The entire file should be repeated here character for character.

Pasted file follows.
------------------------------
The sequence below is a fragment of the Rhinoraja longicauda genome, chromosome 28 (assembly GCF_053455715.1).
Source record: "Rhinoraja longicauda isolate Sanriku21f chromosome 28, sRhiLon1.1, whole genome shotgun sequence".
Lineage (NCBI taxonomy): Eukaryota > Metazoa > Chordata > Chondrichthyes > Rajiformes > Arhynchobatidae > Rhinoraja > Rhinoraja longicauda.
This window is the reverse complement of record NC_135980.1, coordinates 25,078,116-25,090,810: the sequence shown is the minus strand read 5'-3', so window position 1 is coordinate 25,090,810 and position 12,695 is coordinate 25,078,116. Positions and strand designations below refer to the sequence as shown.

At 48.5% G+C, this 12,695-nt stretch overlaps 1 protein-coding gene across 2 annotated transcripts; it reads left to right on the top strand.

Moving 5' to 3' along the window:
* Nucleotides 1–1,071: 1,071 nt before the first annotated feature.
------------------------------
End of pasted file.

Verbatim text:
The sequence below is a fragment of the Rhinoraja longicauda genome, chromosome 28 (assembly GCF_053455715.1).
Source record: "Rhinoraja longicauda isolate Sanriku21f chromosome 28, sRhiLon1.1, whole genome shotgun sequence".
Lineage (NCBI taxonomy): Eukaryota > Metazoa > Chordata > Chondrichthyes > Rajiformes > Arhynchobatidae > Rhinoraja > Rhinoraja longicauda.
This window is the reverse complement of record NC_135980.1, coordinates 25,078,116-25,090,810: the sequence shown is the minus strand read 5'-3', so window position 1 is coordinate 25,090,810 and position 12,695 is coordinate 25,078,116. Positions and strand designations below refer to the sequence as shown.

At 48.5% G+C, this 12,695-nt stretch overlaps 1 protein-coding gene across 2 annotated transcripts; it reads left to right on the top strand.

Moving 5' to 3' along the window:
* Nucleotides 1–1,071: 1,071 nt before the first annotated feature.